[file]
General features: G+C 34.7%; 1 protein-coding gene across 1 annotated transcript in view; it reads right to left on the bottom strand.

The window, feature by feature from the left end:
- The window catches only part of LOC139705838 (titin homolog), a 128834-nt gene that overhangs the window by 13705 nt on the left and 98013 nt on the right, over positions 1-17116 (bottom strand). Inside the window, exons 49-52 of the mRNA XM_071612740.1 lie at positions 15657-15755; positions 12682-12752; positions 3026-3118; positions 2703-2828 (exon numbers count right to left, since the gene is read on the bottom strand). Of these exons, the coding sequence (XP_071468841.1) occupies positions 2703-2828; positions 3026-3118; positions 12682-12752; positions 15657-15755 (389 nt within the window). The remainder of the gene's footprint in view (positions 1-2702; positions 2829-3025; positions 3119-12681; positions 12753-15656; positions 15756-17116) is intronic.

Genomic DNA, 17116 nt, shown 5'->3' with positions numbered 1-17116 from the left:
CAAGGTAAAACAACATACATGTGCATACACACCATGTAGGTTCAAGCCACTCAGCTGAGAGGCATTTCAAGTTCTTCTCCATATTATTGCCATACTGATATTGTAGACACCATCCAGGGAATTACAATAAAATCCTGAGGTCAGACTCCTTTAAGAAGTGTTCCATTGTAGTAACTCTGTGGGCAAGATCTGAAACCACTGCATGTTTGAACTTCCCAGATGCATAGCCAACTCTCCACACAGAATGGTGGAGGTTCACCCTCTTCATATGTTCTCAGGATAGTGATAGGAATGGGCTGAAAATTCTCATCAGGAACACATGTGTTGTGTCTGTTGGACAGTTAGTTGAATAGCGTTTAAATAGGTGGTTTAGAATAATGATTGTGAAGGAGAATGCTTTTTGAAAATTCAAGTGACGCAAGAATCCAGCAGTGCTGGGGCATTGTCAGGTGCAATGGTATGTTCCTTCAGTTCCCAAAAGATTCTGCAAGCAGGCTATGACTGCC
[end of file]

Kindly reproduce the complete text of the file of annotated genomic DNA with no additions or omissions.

General features: G+C 34.7%; 1 protein-coding gene across 1 annotated transcript in view; it reads right to left on the bottom strand.

The window, feature by feature from the left end:
- The window catches only part of LOC139705838 (titin homolog), a 128834-nt gene that overhangs the window by 13705 nt on the left and 98013 nt on the right, over positions 1-17116 (bottom strand). Inside the window, exons 49-52 of the mRNA XM_071612740.1 lie at positions 15657-15755; positions 12682-12752; positions 3026-3118; positions 2703-2828 (exon numbers count right to left, since the gene is read on the bottom strand). Of these exons, the coding sequence (XP_071468841.1) occupies positions 2703-2828; positions 3026-3118; positions 12682-12752; positions 15657-15755 (389 nt within the window). The remainder of the gene's footprint in view (positions 1-2702; positions 2829-3025; positions 3119-12681; positions 12753-15656; positions 15756-17116) is intronic.

Genomic DNA, 17116 nt, shown 5'->3' with positions numbered 1-17116 from the left:
CAAGGTAAAACAACATACATGTGCATACACACCATGTAGGTTCAAGCCACTCAGCTGAGAGGCATTTCAAGTTCTTCTCCATATTATTGCCATACTGATATTGTAGACACCATCCAGGGAATTACAATAAAATCCTGAGGTCAGACTCCTTTAAGAAGTGTTCCATTGTAGTAACTCTGTGGGCAAGATCTGAAACCACTGCATGTTTGAACTTCCCAGATGCATAGCCAACTCTCCACACAGAATGGTGGAGGTTCACCCTCTTCATATGTTCTCAGGATAGTGATAGGAATGGGCTGAAAATTCTCATCAGGAACACATGTGTTGTGTCTGTTGGACAGTTAGTTGAATAGCGTTTAAATAGGTGGTTTAGAATAATGATTGTGAAGGAGAATGCTTTTTGAAAATTCAAGTGACGCAAGAATCCAGCAGTGCTGGGGCATTGTCAGGTGCAATGGTATGTTCCTTCAGTTCCCAAAAGATTCTGCAAGCAGGCTATGACTGCC